What You Missed January 2016 General Meeting
by Rob Earhart

Local Investor Shares Secrets of Her Success-You Can Profit

Presented by: Carol Kostic

January 5, 2016

“Who is excited about the coming year?” Carol asked excitedly. “Whose 2015 was not what you thought it should have been?”

“In 1997, middle age, I had no retirement plan, had moved around, started different careers, so I asked ‘what am I going to do for retirement?’ I was sitting in my living room when Carleton Sheets came on and I figured I could afford $39 so I bought his course.”

Then the company called me to say I needed a coach. What was my goal for this year? I wanted 12 properties this year, but he said it was a little too much. I almost believed it but at the end of that year I had 13 properties.

I had 210 doors that I controlled and did it before someone told me I could not do it. “Do people live in houses? Do you think they will continue to live in houses?” asked Carol. “Yes, so we have a market.”

“I learned to run this business because I hung around with good people who helped me succeed. In 1999 I went to Dallas and saw Ron Legrand and several others who trained everyone at the time.”

There was a man that talked about yield. Don Baily talked about paper and yields and I was very interested so I went to Park City to learn from the master. “Did anyone have a deal that did not turn out like they wanted it to?” Don asked us. He then suggested that we stop taking courses and quit trying to learn. “Just go out to do it.”

Work on yourself a little bit. Do you ever not pick up a phone? Do you ever treat your tenants like enemies? That stuff gets in the way and you need to re-evaluate. Find out why you are resisting and beating yourself up. There is some part of you that’s saying, “I don’t deserve this, I can’t do this, etc.”

“I’m probably the happiest person in this room,” exclaimed Carol. “I get up 99% of the time excited about the new day.” Negotiation is just talking with someone to solve a problem. One of Ray’s rules is that no one sits down at a closing table without knowing they will be better off after the closing. If you can come up with a solution to a problem, you will be much better off.

We have a chance to make a difference in people’s lives and profit from it. If you are in knots, then maybe you need to be in a different aspect of investing.

“I know that a property I have to sell will sell at its highest good.” I have been in a different place and pretending to be happy; I was active and busy, but stressed out.

In 2008, it started to crumble and part of me was miserable. I took the next four to five years to learn how to get happy. If I’m unhappy, it’s my problem.

Carol started, “I’ll talk about some of the fun times. Make sure you have a system of support. Find half a dozen people whom you can open up to. It may not be your family that applauds you, it may be your minister, etc. Find out what works for you and get to know yourself. If you are having a rotten day, what can you do to realign yourself?”

Keep yourself happy and business will come to you. “I love to go to IRS offices to help people clear up their issues,” Carol advised.

I want to talk about the three legs of investing: Acquisition, Management, and the Exit Strategy. For acquisition you need to get to know your market. “You don’t get a good deal in slow motion.”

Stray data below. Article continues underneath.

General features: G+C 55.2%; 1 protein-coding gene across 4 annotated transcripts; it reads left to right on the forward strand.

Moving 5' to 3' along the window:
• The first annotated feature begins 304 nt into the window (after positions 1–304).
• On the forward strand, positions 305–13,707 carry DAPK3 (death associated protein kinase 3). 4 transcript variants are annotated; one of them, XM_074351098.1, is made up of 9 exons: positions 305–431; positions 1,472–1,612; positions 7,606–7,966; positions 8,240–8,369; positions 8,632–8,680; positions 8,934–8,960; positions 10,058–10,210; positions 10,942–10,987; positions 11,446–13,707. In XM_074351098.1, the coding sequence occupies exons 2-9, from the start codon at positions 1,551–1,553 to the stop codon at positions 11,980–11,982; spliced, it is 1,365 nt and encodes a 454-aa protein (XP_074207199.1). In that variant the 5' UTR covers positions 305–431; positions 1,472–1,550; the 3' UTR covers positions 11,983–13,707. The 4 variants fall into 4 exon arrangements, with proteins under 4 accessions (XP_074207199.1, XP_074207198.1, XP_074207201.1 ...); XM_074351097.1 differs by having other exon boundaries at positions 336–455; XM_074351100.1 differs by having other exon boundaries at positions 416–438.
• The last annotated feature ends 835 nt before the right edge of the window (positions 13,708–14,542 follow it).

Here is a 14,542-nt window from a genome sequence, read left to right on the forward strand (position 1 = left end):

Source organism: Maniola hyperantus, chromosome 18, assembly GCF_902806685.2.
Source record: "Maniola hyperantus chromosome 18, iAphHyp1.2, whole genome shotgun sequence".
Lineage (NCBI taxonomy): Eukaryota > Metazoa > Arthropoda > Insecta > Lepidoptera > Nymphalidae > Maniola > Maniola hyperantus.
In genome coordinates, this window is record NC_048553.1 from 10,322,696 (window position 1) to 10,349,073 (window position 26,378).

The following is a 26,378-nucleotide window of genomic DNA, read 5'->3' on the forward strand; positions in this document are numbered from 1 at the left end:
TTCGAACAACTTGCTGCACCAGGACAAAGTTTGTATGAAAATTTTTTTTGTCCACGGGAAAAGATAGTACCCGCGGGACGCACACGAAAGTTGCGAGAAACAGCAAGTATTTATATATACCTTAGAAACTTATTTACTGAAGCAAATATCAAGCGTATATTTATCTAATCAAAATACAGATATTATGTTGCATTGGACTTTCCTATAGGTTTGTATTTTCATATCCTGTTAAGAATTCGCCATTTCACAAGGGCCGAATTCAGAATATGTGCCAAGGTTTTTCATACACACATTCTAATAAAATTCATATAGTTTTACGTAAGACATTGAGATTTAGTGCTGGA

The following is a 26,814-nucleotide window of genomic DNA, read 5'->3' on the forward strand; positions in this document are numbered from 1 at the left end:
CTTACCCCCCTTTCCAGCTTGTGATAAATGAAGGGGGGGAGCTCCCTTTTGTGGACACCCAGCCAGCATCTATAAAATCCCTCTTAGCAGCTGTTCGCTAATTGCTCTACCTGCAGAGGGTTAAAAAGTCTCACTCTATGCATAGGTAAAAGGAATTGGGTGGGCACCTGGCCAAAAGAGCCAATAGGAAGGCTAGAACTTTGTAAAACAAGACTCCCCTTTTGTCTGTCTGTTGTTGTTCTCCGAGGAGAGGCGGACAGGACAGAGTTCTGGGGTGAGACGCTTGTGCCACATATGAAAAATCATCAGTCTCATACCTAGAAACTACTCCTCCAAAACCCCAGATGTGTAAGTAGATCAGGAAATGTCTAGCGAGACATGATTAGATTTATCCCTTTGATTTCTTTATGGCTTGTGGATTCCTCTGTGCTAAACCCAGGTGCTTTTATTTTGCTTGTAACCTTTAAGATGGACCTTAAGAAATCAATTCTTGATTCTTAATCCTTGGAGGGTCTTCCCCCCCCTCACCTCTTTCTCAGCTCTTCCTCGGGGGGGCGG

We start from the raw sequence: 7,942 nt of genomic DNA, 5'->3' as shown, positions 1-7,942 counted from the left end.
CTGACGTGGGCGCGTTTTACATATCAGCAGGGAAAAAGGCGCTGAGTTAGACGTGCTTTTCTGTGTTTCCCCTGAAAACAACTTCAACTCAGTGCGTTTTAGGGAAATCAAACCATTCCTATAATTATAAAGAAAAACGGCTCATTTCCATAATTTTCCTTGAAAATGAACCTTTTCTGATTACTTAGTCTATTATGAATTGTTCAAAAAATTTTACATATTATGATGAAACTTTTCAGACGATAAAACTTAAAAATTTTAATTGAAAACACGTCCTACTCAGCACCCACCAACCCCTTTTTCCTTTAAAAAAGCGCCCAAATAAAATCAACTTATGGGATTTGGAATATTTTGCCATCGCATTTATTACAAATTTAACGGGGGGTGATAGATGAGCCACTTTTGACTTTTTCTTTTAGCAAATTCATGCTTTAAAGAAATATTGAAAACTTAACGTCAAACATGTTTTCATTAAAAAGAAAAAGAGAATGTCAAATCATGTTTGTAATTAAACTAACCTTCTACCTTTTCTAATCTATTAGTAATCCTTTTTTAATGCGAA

I was looking at a house for someone else and the Realtor asked me if I would be interested in a foreclosure. I put it under contract for $11,000 on a credit card. That got me started.

Then I got a property under contract and found out that there were three lots that were not buildable. I got them for a song and put it all together and owned a block. Then I sold it to a developer and made a good profit. You have to be on the lookout for great deals.

I went canoeing and saw a house with a sign on it hanging over the river. I checked it out and ended up buying that property by calling the number and it was a nice lady in North Carolina. We began exchanging recipes. “Just make friends and you can find good deals.”

Property management: I ended up managing 210 doors and had to develop a system. Train your tenants. Let them know what you expect from them and what they should expect from you. “I don’t collect rent at the door. TECO doesn’t, so I don’t,” directed Carol. They have to get it to me. If they come to me with a reason why it will be late, I will listen, and make a heartfelt decision, but it’s a business and you have to run it like a business.

My first eviction was a hardship case and I told him that if he moved out and kept the house broom swept, I would give him his deposit on the spot so he could move.

At one point I had spent some time in a hospital and, when I got out, I was too weak to keep up with the rentals. I had to build a team to help me. Set up relationships so you can enjoy life and not get really stressed out.

“Get clear on your exit strategy and know that there is the ideal buyer for your property.” “Don’t create negative energy around the sale, just know the sale will go well.”

Weird is the new normal. Friends will think you are weird, so just own it.

Don’t just take courses; just do it, then take those courses as a reward. Don’t worry about not knowing enough, just develop a team of supportive people, get some coaching, etc. Just move forward.

“Don’t make the courses your reason for being an investor. Learn just enough to get started and then learn more,” instructed Carol.

Happy Investing.


Search The Suncoast Real Estate Investors' Site

Trying to find a particular vendor? Use our search facility.

copyright 2005 - present date

Email Newsletter icon, E-mail Newsletter icon, Email List icon, E-mail List icon Sign Up For Email Notifications

Remember to Bookmark or Add SREIA.com to
Your Favorites

Come back and
visit us often.